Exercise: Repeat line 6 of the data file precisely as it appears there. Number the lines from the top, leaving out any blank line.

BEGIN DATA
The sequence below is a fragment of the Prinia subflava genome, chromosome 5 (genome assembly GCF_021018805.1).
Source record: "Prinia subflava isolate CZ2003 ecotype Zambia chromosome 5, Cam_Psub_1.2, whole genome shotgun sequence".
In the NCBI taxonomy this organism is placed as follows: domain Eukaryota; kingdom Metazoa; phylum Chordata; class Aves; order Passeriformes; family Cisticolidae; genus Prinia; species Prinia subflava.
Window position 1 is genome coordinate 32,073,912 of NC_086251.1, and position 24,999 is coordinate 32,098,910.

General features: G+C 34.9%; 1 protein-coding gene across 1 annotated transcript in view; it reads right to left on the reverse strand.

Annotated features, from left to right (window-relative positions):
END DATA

Annotated features, from left to right (window-relative positions):